Hahaha, in WA the parks service gets kind of uppity about squatters. I think the only reason that this one hasn't been found out yet is lack of accessibility. The trail that people in the know take to get there is harder to find via the fire-roads, and isn't official or clearly marked. The parks service people still recommend the official trail that goes in via a highly accessible trail to a lower lake, then a VERY steep ascent (mid-level scrambling to "are you sure we don't need harnesses for this part?" uphill) over the mountain ridge into the next valley. I get the feeling that Rangers don't check up there too often. To be perfectly honest, even though there are major fines and accusations of poaching to contend with if you get caught, I would have been tempted to set up a cabin there, had this guy not already done so.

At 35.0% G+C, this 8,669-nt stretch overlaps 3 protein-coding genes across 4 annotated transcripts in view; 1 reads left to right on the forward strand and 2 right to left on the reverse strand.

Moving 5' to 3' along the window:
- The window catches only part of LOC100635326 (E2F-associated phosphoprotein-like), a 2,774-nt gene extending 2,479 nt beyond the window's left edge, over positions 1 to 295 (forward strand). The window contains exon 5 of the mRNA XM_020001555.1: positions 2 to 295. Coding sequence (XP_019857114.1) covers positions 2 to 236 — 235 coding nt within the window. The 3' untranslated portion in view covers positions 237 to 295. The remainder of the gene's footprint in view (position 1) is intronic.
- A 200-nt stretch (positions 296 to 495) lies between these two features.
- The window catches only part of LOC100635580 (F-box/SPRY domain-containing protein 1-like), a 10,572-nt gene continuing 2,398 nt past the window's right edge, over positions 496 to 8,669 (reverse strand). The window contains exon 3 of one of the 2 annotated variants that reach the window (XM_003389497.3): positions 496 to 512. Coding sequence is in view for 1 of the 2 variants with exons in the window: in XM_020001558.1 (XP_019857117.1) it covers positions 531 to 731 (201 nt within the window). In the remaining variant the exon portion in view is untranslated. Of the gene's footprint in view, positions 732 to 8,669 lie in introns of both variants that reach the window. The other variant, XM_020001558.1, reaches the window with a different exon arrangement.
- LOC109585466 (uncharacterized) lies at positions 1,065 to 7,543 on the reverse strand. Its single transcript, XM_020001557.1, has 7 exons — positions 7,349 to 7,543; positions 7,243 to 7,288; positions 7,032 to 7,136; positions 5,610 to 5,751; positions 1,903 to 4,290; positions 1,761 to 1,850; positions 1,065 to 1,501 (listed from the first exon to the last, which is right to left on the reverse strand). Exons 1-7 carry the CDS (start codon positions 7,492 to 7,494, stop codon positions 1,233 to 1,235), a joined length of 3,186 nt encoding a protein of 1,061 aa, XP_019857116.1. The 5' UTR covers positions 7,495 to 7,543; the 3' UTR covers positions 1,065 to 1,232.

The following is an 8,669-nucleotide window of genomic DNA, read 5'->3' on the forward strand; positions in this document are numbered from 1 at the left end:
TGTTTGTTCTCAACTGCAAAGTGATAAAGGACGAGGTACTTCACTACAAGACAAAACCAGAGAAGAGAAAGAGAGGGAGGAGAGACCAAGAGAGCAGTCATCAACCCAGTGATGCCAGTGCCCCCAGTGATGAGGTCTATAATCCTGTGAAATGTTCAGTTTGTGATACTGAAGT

Let me show you why: http://images.summitpost.org/medium/429967.jpg http://www.wta.org/go-hiking/trip-re...4/photo1_large
    (for scale, the lake is roughly 300 yards across)
    And the cabin itself, though this is an older photo and the trees have since grown up around it: http://www.skycabins.com/wp-content/...Eagle-Lake.jpg

    The porch faces out on the lake, and is about thirty feet from shore. No water damage on the structure last time I was up there, so I don't think the water ever gets high enough to endanger the cabin. Truly lovely.
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  10. #30
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    I spoke too soon, apparently it's no longer a squatter's cabin, as the owner passed away about a decade ago and the Parks Service decided to preserve it due to historical value, as it supposedly has been there since the '40s

    That said, someone (or several people) were still using it, though whether communally or personally I can't say. This is Eagle Lake off of Highway 2, btw. (A fair way off)
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  11. #31